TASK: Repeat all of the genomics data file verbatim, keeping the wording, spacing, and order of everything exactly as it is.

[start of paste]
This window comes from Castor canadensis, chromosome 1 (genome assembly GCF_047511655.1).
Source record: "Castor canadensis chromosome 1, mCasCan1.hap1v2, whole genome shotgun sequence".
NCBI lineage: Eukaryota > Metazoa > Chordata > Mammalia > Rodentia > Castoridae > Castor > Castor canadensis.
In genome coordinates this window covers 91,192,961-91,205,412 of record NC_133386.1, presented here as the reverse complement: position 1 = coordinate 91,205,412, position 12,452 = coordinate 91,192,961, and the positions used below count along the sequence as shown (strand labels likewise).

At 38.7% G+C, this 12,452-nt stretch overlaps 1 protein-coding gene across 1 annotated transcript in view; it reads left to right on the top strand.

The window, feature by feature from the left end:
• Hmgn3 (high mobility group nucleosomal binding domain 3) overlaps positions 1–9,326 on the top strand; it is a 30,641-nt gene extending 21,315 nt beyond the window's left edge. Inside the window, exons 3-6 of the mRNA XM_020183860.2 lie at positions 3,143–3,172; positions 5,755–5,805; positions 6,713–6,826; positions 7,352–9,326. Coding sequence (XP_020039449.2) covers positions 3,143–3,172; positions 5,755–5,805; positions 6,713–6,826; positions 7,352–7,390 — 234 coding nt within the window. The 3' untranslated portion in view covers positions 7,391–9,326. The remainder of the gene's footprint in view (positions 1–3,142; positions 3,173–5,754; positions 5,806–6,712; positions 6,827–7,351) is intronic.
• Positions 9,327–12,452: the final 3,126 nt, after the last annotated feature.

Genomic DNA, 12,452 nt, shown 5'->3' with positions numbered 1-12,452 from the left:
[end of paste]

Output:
This window comes from Castor canadensis, chromosome 1 (genome assembly GCF_047511655.1).
Source record: "Castor canadensis chromosome 1, mCasCan1.hap1v2, whole genome shotgun sequence".
NCBI lineage: Eukaryota > Metazoa > Chordata > Mammalia > Rodentia > Castoridae > Castor > Castor canadensis.
In genome coordinates this window covers 91,192,961-91,205,412 of record NC_133386.1, presented here as the reverse complement: position 1 = coordinate 91,205,412, position 12,452 = coordinate 91,192,961, and the positions used below count along the sequence as shown (strand labels likewise).

At 38.7% G+C, this 12,452-nt stretch overlaps 1 protein-coding gene across 1 annotated transcript in view; it reads left to right on the top strand.

The window, feature by feature from the left end:
• Hmgn3 (high mobility group nucleosomal binding domain 3) overlaps positions 1–9,326 on the top strand; it is a 30,641-nt gene extending 21,315 nt beyond the window's left edge. Inside the window, exons 3-6 of the mRNA XM_020183860.2 lie at positions 3,143–3,172; positions 5,755–5,805; positions 6,713–6,826; positions 7,352–9,326. Coding sequence (XP_020039449.2) covers positions 3,143–3,172; positions 5,755–5,805; positions 6,713–6,826; positions 7,352–7,390 — 234 coding nt within the window. The 3' untranslated portion in view covers positions 7,391–9,326. The remainder of the gene's footprint in view (positions 1–3,142; positions 3,173–5,754; positions 5,806–6,712; positions 6,827–7,351) is intronic.
• Positions 9,327–12,452: the final 3,126 nt, after the last annotated feature.

Genomic DNA, 12,452 nt, shown 5'->3' with positions numbered 1-12,452 from the left: